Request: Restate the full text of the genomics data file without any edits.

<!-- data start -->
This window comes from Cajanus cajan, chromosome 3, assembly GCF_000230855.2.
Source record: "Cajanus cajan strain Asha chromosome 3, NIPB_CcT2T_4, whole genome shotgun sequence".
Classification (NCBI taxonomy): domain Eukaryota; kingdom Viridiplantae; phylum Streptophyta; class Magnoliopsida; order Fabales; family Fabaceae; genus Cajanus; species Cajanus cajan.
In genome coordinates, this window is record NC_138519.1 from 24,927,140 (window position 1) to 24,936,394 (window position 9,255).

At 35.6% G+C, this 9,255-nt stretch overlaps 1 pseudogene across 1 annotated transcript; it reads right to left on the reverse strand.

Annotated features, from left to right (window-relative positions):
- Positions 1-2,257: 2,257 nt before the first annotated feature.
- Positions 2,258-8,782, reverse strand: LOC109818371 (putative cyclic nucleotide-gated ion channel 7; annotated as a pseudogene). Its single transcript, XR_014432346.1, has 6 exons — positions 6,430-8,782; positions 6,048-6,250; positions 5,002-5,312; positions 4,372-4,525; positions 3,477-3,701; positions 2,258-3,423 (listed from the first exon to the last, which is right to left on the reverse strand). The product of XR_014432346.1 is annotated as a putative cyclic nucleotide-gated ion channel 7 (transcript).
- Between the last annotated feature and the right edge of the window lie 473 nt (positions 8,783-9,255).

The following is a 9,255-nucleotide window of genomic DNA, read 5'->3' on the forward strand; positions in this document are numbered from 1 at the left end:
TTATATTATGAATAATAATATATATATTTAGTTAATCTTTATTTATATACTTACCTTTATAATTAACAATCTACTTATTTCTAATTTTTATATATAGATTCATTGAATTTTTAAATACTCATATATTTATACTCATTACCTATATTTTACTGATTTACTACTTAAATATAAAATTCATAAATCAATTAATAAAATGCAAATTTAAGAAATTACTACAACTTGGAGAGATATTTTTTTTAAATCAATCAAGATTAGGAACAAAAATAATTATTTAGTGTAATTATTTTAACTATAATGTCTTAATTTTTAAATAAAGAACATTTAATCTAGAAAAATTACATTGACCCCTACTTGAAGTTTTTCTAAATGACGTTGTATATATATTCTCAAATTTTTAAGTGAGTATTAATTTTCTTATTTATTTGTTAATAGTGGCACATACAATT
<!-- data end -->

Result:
This window comes from Cajanus cajan, chromosome 3, assembly GCF_000230855.2.
Source record: "Cajanus cajan strain Asha chromosome 3, NIPB_CcT2T_4, whole genome shotgun sequence".
Classification (NCBI taxonomy): domain Eukaryota; kingdom Viridiplantae; phylum Streptophyta; class Magnoliopsida; order Fabales; family Fabaceae; genus Cajanus; species Cajanus cajan.
In genome coordinates, this window is record NC_138519.1 from 24,927,140 (window position 1) to 24,936,394 (window position 9,255).

At 35.6% G+C, this 9,255-nt stretch overlaps 1 pseudogene across 1 annotated transcript; it reads right to left on the reverse strand.

Annotated features, from left to right (window-relative positions):
- Positions 1-2,257: 2,257 nt before the first annotated feature.
- Positions 2,258-8,782, reverse strand: LOC109818371 (putative cyclic nucleotide-gated ion channel 7; annotated as a pseudogene). Its single transcript, XR_014432346.1, has 6 exons — positions 6,430-8,782; positions 6,048-6,250; positions 5,002-5,312; positions 4,372-4,525; positions 3,477-3,701; positions 2,258-3,423 (listed from the first exon to the last, which is right to left on the reverse strand). The product of XR_014432346.1 is annotated as a putative cyclic nucleotide-gated ion channel 7 (transcript).
- Between the last annotated feature and the right edge of the window lie 473 nt (positions 8,783-9,255).

The following is a 9,255-nucleotide window of genomic DNA, read 5'->3' on the forward strand; positions in this document are numbered from 1 at the left end:
TTATATTATGAATAATAATATATATATTTAGTTAATCTTTATTTATATACTTACCTTTATAATTAACAATCTACTTATTTCTAATTTTTATATATAGATTCATTGAATTTTTAAATACTCATATATTTATACTCATTACCTATATTTTACTGATTTACTACTTAAATATAAAATTCATAAATCAATTAATAAAATGCAAATTTAAGAAATTACTACAACTTGGAGAGATATTTTTTTTAAATCAATCAAGATTAGGAACAAAAATAATTATTTAGTGTAATTATTTTAACTATAATGTCTTAATTTTTAAATAAAGAACATTTAATCTAGAAAAATTACATTGACCCCTACTTGAAGTTTTTCTAAATGACGTTGTATATATATTCTCAAATTTTTAAGTGAGTATTAATTTTCTTATTTATTTGTTAATAGTGGCACATACAATT